By Lydia Anderson
I remember endlessly pacing my apartment as the end of my mission drew nearer. I'd pause to stare at the familiar trees and remind myself that there would still be trees at home. That would be constant. That would be certain.
Though I had just spent 18 months of my life learning to plan, I found that no amount of training could prepare me for what the next few days had in store. Would I make visits to old friends? Go grocery shopping? Apply for new jobs? Watch movies? All of the above all in one day? What about the next day? What would my schedule be like then?
This definitely wasn't the first time I'd paced in uncertainty. Before my mission, I paced as I processed the fact that so much of my service would be out of my control. Waiting for my call taught me the cruelty of uncertainty as I realized that I couldn't even plan for climate, culture, language, etc. because I didn't know where I'd be serving or when I'd be asked to go.
All of this coupled with some inept coping mechanisms and...
A couple of breakdowns later, I learned the awesomeness of therapy.
Just before going home I had a few more sessions with my counselor. I was okay-ish, but the unknown still really scared me. Surely talking everything out would give me more certainty, right?
Ha. Yeah. I also learned that a degree in psychology does not give someone the license to predict someone's future.
BUT I did learn some incredible skills that gave me hope to face the unknown. As I (stubbornly) came to accept that I didn't have complete control over my life, I began to trust that God could, at very least, influence my life for good. I started to believe what my counselor said: The unknown doesn't have to be bad. What's waiting for us in the future can be really, really good.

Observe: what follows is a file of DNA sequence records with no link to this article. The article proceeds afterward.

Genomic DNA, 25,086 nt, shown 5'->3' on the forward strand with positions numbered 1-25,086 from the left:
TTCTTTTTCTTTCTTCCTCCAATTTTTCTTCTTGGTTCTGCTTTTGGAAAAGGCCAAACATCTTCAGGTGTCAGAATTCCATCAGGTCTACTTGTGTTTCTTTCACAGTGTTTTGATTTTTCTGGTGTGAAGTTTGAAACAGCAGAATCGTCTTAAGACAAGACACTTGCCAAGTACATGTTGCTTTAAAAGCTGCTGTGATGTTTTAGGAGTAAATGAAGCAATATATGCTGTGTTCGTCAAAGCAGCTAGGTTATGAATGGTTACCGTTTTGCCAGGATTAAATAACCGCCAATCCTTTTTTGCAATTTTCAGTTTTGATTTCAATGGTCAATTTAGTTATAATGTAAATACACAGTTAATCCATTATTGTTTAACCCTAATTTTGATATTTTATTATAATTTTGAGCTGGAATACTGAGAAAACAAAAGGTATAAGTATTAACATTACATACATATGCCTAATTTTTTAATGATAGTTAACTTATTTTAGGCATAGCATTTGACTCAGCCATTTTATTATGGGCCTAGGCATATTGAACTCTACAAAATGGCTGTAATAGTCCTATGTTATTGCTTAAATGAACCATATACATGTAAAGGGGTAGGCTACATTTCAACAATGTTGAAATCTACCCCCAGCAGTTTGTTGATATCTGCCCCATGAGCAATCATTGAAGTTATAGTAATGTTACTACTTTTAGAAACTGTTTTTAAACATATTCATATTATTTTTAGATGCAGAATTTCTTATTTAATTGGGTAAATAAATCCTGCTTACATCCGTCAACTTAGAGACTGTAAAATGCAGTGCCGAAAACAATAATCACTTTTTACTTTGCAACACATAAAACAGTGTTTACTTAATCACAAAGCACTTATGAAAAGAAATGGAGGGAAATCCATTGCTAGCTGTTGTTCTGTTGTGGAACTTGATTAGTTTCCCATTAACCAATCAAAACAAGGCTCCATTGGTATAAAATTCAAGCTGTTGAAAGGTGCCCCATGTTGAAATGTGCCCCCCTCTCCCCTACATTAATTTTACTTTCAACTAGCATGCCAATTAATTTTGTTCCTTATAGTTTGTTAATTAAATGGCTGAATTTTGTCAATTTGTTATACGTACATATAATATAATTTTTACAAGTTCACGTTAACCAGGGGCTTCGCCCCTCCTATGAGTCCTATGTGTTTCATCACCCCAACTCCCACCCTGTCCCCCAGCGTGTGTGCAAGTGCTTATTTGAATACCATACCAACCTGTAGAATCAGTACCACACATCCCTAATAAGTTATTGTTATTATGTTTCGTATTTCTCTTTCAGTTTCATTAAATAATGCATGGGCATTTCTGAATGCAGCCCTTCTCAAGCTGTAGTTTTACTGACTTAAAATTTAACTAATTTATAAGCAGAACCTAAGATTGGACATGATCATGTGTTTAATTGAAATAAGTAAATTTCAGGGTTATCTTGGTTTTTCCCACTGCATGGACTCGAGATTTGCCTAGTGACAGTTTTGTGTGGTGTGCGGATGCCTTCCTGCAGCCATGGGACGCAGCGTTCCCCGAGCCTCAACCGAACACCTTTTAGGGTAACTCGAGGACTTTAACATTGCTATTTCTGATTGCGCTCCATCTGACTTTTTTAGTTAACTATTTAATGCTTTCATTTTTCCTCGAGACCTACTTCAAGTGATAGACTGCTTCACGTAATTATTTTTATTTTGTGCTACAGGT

And how true that's been! When I embarked on my service, I never knew how incredible the fiestas would be in Rancho San B. I didn't know that my anxiety diagnosis would actually enable me to connect with the most beautiful souls I've ever met. I never imagined that just two months after coming home I'd meet my future husband or that I'd have a blast working with kids over the summer.
Like everything good in life, there's been a fair share of hard times, but they cannot compare to the joy of these blessings. This isn't saying that it's magically easier for me to go through trials. There are times I fail to remember that the unknown future can be really good. But everything always works out. Always.
So to everyone in the middle of their storm with uncertain endings--I hope you hold on with all of your might. I can't tell you that the unknown will be free of pain or that it will be easy. I wish I could. What I will tell you--what the Lord has promised you--is that if you can keep taking even the tiniest step forward in faith, God will provide in the end.
I've learned there's gifts of "aha moments" along the way. These are the small things that make us say "this is why I'm serving (or living) here," or "this is why I wasn't meant to have this job." It's the moments that the puzzle pieces of the unknown, the uncertain, and the unfair come together in a way that kind of makes sense. Those moments are worth fighting for.
So keep fighting until you find it.
The battle is the Lord's and He is cheering you on.
Lydia and Jordan Anderson grew up near Salt Lake City, Utah. After serving missions for The Church of Jesus Christ of Latter-Day Saints, they met, fell in love, and were married in August 2018. Now they spend their days working to build their eternity together and hope to help you on your own journey back to God.